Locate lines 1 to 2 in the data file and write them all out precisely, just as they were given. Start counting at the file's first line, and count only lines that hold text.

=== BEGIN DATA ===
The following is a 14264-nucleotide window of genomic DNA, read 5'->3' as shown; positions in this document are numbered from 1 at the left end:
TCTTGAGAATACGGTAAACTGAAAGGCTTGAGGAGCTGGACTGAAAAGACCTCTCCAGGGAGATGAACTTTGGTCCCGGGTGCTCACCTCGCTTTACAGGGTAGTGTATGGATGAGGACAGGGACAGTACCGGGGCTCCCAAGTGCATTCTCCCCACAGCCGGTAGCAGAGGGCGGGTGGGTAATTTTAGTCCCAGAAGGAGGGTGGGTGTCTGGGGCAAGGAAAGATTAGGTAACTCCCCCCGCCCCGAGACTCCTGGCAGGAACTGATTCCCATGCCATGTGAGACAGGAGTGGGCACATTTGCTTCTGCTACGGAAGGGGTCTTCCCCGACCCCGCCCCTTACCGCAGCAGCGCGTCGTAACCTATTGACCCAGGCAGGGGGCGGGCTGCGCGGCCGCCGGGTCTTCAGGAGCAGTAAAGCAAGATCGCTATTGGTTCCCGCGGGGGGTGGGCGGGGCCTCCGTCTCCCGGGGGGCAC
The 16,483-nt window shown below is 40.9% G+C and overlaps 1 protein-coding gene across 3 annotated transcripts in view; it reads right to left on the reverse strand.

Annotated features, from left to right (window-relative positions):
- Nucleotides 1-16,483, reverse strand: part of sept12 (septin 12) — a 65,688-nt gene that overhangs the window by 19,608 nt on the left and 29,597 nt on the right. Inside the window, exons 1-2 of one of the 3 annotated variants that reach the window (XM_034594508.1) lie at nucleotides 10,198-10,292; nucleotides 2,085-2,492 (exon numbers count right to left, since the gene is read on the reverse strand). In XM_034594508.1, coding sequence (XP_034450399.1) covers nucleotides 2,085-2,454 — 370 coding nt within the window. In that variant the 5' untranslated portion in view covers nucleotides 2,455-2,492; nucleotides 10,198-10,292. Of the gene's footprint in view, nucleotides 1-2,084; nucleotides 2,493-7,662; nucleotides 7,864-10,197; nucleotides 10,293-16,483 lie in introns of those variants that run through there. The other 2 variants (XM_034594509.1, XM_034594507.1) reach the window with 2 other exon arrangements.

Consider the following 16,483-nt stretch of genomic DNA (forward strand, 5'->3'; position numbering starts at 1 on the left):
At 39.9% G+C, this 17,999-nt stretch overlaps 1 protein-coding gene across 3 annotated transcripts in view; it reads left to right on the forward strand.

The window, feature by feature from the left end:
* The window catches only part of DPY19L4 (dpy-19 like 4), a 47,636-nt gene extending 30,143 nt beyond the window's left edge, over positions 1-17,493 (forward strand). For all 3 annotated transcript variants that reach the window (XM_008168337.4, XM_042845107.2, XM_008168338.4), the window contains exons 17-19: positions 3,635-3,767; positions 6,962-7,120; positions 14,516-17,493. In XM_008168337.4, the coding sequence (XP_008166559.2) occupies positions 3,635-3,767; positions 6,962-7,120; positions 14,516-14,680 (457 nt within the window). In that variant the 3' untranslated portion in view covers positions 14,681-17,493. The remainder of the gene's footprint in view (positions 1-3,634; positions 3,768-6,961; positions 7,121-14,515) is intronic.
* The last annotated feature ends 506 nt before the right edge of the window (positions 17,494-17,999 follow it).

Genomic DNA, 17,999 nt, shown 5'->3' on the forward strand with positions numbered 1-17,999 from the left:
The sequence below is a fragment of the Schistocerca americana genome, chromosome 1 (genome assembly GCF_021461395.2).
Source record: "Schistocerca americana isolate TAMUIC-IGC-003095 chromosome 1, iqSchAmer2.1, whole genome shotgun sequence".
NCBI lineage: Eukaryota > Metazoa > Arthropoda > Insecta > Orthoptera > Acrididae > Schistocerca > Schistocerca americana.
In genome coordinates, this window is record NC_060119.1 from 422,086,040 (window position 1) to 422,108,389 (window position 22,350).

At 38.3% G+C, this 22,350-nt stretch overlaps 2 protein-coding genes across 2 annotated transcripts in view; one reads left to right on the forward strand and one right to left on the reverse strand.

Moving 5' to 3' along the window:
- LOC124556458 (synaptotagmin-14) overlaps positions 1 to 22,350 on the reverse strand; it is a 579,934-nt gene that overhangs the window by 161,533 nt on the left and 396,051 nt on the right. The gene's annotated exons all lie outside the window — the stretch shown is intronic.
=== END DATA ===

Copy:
The following is a 14264-nucleotide window of genomic DNA, read 5'->3' as shown; positions in this document are numbered from 1 at the left end:
TCTTGAGAATACGGTAAACTGAAAGGCTTGAGGAGCTGGACTGAAAAGACCTCTCCAGGGAGATGAACTTTGGTCCCGGGTGCTCACCTCGCTTTACAGGGTAGTGTATGGATGAGGACAGGGACAGTACCGGGGCTCCCAAGTGCATTCTCCCCACAGCCGGTAGCAGAGGGCGGGTGGGTAATTTTAGTCCCAGAAGGAGGGTGGGTGTCTGGGGCAAGGAAAGATTAGGTAACTCCCCCCGCCCCGAGACTCCTGGCAGGAACTGATTCCCATGCCATGTGAGACAGGAGTGGGCACATTTGCTTCTGCTACGGAAGGGGTCTTCCCCGACCCCGCCCCTTACCGCAGCAGCGCGTCGTAACCTATTGACCCAGGCAGGGGGCGGGCTGCGCGGCCGCCGGGTCTTCAGGAGCAGTAAAGCAAGATCGCTATTGGTTCCCGCGGGGGGTGGGCGGGGCCTCCGTCTCCCGGGGGGCAC